Dr. Rafael Espada, Former Vice President of Guatemala (2008 - 2012)

After Dr. Robicsek’s opening remarks welcoming Dr. Rafael Espada to Charlotte, the former vice president of Guatemala took the podium to address members and guests of the World Affairs Council of Charlotte. Dr. Espada outlined his presentation illustrating the situation in Central America with a spotlight on Guatemala.

Central America is separated into small and independent nations. Competing against one another economically and occasionally physically, the countries of Central America are divided. However, from an outsider perspective, Central America is seen as a cohesive unit, not entirely distinguishable into separate countries. Dr. Espada believes that Central America should work together, and create an actual unified region that will benefit that part of the world from an economic, global security and foreign policy perspective.

In population size alone, there are approximately 100 million people representing Central America from Guatemala to Panama, which in turn characterizes the strength of the region.  In addition, Central America is economically flush with energy, water, and various agricultural products. Drug trafficking could be severely diminished with 100% participation from each country.  Additionally, Dr. Espada supports the idea of a Central American Parliament that would govern, but with each nation to retain its own identity in the process.

Shifting from his views on Central America, Dr. Espada continues his presentation to the WAC Charlotte by focusing on Guatemala. With over 14 million inhabitants, Guatemala suffers from poverty and inequality as 51% of the population is poor and 15% extremely poor. Half of the children under the age of five suffer chronic malnutrition. Military expenditures of the state are 11% of GNP while health expenditures are only 4%. As a former heart surgeon, Dr. Espada saw firsthand the lack of medical attention to the Guatemalan population. UNICAR, the Guatemalan Institute of Cardiology and Cardiac Surgery, developed in 1994, provides cardiac surgery for the indigent population. The development was a direct result of Dr. Francis Robicsek’s, Chairman Emeritus of the Department of Thoracic and Cardiovascular Surgery at Carolinas Medical Center, involvement in the area as well as Dr. Espada’s willingness to work with UNICAR.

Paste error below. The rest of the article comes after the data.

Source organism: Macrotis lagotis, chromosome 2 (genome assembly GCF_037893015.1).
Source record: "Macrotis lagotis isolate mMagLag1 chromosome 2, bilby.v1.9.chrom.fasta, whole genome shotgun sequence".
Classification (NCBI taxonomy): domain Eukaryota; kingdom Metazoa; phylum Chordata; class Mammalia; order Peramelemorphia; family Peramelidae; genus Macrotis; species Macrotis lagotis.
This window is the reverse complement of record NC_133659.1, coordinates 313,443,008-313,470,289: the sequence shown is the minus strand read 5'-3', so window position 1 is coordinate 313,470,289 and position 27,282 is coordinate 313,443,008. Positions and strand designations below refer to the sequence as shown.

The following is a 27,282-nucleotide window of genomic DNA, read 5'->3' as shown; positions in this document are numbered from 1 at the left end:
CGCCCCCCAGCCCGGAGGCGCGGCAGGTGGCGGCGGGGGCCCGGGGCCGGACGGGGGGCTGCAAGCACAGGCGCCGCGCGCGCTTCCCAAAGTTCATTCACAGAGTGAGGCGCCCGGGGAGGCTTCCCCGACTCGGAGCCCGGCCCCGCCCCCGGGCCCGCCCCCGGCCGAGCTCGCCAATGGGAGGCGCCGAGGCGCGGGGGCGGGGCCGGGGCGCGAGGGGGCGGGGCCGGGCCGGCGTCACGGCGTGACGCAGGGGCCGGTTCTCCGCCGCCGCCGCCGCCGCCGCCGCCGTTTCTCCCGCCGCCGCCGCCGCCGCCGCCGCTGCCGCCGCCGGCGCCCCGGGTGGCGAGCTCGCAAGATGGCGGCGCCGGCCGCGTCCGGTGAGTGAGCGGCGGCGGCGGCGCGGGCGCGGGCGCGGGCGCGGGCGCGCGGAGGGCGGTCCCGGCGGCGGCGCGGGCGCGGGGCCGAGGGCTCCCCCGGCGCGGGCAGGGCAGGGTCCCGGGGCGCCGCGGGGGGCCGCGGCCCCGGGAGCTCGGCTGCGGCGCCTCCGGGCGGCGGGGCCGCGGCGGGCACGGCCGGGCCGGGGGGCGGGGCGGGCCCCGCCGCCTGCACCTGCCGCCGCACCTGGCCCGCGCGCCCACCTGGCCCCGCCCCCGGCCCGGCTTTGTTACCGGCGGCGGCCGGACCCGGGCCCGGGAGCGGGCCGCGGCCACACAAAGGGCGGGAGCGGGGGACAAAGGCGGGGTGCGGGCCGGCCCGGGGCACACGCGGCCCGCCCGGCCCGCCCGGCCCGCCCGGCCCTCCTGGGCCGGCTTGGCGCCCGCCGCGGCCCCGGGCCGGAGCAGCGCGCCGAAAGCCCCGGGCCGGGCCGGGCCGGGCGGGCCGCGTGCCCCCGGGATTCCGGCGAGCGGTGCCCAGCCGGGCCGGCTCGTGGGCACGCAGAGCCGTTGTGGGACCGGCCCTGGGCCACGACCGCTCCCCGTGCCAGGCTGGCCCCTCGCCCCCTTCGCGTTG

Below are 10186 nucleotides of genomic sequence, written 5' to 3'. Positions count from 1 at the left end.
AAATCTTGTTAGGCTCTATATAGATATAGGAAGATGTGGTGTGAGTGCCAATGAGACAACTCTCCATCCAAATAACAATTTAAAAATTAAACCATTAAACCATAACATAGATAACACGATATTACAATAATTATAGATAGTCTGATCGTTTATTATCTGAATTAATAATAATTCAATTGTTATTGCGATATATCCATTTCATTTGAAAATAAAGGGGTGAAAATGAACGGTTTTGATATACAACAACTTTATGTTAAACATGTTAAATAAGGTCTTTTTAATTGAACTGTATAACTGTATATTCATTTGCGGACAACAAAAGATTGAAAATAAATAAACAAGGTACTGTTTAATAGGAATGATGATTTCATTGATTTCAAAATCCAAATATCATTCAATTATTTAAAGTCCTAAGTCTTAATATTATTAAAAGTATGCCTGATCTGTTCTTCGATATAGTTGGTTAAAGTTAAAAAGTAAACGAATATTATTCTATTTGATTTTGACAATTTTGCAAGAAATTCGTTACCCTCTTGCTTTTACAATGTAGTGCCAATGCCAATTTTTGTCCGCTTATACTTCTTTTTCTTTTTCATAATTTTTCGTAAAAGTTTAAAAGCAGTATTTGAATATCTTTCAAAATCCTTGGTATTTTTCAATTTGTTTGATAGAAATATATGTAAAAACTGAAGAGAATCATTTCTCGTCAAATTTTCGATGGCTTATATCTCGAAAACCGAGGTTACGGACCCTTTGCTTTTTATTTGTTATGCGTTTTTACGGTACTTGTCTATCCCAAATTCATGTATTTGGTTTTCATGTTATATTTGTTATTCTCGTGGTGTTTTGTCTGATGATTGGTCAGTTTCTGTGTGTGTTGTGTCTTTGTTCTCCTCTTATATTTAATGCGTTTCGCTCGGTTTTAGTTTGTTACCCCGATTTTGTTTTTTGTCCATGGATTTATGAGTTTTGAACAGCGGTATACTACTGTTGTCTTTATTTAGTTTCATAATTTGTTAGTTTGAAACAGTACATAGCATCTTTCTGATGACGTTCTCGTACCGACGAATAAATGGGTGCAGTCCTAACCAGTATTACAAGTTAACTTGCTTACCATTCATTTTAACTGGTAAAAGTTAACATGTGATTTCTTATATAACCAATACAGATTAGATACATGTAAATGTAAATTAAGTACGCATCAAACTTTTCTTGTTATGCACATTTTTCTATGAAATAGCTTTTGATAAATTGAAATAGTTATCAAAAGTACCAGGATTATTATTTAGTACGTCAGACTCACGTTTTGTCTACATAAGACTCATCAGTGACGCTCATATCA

The second portion of the lecture centered on Guatemalan politics and governance. When Dr. Espada became Guatemala’s vice president in 2008, he aimed at tackling four main issues in society: corruption, tax evasion, money laundering, and violence. Guatemala was overrun by these four crises. It was missing $15 million alone in taxes every year. In fact, the United States under the Bush administration refused to provide more economic aid since most of the funds were squandered by the Guatemalan government.

Dr. Espada made it his personal objective to resolve these issues in order to promote prosperity in Guatemala. He created the position of Presidential Secretary for Transparency, constructed the Freedom of Information Act, and helped pass the National Archives Law. For example, when the Freedom of Information Act went into action, officials were able to locate $82 million that had gone missing from inside congress in only one year. The Public Expense Observatory was created as well as the Prequalified Project and Investment Council in order for the government to work with only approved agencies and companies. Commissions against Money Laundering and Contraband were established. Today, Guatemala is working internationally to promote transparency and accountability in government, as seen in its work with Global Financial Integrity.

Dr. Rafael Espada’s closing remarks were to look to the future and move forward. The 21st century’s legacy is one to be based on humanity and what one person does for another. Dr. Espada embodies this view of the 21st century through his work in both the medical field and the political sphere.

Summarized by Wilson Hallett, Washington and Lee University 

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